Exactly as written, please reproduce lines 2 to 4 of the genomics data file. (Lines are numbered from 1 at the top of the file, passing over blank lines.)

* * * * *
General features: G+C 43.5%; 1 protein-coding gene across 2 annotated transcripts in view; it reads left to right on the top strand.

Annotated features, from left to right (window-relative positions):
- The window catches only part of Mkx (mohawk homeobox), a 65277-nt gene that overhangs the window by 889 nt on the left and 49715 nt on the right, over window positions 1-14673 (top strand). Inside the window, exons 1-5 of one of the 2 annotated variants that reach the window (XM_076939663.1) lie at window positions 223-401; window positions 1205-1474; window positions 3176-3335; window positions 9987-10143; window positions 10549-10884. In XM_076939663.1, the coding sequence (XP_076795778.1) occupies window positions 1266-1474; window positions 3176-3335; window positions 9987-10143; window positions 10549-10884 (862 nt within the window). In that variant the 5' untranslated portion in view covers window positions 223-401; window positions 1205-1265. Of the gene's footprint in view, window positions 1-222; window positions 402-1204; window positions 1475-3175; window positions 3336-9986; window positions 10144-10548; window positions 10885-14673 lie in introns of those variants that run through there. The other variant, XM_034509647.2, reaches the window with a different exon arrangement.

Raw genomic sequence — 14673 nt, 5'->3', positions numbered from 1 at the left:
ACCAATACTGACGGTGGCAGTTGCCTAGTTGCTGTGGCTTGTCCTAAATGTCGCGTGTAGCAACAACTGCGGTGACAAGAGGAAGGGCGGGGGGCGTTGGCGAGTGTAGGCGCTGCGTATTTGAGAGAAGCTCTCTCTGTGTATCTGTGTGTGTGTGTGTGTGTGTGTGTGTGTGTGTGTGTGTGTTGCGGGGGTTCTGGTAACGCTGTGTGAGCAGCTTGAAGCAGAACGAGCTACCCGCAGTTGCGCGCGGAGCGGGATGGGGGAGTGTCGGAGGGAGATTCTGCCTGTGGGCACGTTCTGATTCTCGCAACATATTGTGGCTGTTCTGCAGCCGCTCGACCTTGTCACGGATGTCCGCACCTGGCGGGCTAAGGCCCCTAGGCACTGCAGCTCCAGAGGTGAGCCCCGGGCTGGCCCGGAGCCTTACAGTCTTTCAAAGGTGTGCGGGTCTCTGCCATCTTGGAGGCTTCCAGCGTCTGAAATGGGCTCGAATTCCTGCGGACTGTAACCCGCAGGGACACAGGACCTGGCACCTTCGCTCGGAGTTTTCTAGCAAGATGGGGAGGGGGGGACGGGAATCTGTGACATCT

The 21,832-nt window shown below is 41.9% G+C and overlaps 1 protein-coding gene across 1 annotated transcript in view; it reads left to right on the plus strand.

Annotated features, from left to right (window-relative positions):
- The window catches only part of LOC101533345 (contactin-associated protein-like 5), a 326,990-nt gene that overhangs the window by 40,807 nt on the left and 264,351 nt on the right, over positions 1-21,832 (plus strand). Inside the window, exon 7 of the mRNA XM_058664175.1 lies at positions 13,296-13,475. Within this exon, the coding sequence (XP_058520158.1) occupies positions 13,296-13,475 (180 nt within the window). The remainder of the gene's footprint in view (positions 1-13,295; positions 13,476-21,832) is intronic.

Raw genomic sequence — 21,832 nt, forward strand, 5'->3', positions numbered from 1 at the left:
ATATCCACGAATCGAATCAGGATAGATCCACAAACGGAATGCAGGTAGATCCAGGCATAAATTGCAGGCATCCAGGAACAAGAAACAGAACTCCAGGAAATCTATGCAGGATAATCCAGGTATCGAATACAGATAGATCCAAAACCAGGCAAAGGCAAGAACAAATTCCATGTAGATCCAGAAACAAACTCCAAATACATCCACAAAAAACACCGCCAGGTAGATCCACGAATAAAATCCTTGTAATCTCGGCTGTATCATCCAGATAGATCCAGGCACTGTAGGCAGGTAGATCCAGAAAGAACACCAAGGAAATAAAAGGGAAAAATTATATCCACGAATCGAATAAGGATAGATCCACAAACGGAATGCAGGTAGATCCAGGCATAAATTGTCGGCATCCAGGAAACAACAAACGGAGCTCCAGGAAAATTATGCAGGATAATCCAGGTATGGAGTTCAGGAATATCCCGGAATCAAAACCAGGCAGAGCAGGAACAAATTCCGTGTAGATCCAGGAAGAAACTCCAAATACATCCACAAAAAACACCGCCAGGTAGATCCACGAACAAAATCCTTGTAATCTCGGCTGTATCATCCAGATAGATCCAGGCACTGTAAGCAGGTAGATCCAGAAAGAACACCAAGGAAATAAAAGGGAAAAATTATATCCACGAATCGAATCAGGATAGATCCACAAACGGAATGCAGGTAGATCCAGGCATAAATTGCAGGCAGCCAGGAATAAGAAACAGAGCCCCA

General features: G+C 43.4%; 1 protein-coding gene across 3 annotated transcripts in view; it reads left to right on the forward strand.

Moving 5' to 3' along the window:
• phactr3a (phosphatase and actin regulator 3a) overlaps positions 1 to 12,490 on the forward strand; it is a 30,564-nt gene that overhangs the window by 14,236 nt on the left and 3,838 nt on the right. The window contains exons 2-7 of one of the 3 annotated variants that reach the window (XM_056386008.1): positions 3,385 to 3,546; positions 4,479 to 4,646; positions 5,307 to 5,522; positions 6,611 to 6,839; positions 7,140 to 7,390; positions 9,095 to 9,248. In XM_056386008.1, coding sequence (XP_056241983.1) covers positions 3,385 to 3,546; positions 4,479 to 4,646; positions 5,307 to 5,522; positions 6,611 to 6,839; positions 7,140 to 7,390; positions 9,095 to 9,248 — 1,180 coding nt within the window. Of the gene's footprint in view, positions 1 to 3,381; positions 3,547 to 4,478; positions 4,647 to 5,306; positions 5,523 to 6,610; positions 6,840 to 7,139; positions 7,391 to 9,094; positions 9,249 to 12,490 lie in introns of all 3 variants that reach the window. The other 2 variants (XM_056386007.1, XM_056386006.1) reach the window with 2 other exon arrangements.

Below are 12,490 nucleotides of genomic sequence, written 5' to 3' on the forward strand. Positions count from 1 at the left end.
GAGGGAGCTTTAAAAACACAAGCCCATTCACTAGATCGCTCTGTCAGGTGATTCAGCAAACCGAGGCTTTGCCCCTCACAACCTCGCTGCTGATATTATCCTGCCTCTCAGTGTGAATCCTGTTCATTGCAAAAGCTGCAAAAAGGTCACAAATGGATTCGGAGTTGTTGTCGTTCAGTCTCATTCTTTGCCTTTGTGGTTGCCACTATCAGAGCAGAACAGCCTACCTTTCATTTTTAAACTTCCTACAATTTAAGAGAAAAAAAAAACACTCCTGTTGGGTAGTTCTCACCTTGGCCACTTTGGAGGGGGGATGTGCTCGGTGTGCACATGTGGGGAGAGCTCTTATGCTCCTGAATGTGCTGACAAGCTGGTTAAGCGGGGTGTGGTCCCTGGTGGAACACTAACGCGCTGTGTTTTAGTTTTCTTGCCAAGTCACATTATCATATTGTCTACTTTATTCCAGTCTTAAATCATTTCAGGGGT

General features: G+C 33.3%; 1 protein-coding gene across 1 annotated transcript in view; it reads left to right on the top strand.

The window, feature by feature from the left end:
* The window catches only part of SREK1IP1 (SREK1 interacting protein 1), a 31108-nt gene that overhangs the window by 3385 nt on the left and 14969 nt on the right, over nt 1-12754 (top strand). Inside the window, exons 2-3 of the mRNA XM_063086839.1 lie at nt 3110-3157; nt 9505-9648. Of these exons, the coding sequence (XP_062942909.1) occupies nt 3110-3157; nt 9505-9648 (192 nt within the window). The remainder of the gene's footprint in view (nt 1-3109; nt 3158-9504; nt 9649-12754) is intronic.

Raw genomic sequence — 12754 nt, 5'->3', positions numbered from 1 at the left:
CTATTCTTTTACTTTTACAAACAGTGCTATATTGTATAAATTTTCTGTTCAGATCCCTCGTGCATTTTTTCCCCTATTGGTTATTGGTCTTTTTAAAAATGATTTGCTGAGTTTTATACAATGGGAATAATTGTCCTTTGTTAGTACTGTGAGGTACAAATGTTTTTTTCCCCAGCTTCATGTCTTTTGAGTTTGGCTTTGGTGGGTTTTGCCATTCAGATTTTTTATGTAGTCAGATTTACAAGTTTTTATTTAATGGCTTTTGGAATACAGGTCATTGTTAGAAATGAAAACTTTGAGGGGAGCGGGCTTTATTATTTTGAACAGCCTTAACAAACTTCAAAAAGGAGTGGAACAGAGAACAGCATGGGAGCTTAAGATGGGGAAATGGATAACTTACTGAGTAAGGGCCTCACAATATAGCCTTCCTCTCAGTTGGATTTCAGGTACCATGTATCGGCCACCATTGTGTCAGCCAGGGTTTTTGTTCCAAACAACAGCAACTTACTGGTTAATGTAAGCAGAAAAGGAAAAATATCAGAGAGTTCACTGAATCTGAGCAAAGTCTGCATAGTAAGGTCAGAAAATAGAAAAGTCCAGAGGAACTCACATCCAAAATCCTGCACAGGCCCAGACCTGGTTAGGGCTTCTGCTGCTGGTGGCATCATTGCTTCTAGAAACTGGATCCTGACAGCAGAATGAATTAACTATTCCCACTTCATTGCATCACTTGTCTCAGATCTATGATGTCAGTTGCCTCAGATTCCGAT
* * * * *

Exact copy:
Annotated features, from left to right (window-relative positions):
- The window catches only part of Mkx (mohawk homeobox), a 65277-nt gene that overhangs the window by 889 nt on the left and 49715 nt on the right, over window positions 1-14673 (top strand). Inside the window, exons 1-5 of one of the 2 annotated variants that reach the window (XM_076939663.1) lie at window positions 223-401; window positions 1205-1474; window positions 3176-3335; window positions 9987-10143; window positions 10549-10884. In XM_076939663.1, the coding sequence (XP_076795778.1) occupies window positions 1266-1474; window positions 3176-3335; window positions 9987-10143; window positions 10549-10884 (862 nt within the window). In that variant the 5' untranslated portion in view covers window positions 223-401; window positions 1205-1265. Of the gene's footprint in view, window positions 1-222; window positions 402-1204; window positions 1475-3175; window positions 3336-9986; window positions 10144-10548; window positions 10885-14673 lie in introns of those variants that run through there. The other variant, XM_034509647.2, reaches the window with a different exon arrangement.

Raw genomic sequence — 14673 nt, 5'->3', positions numbered from 1 at the left: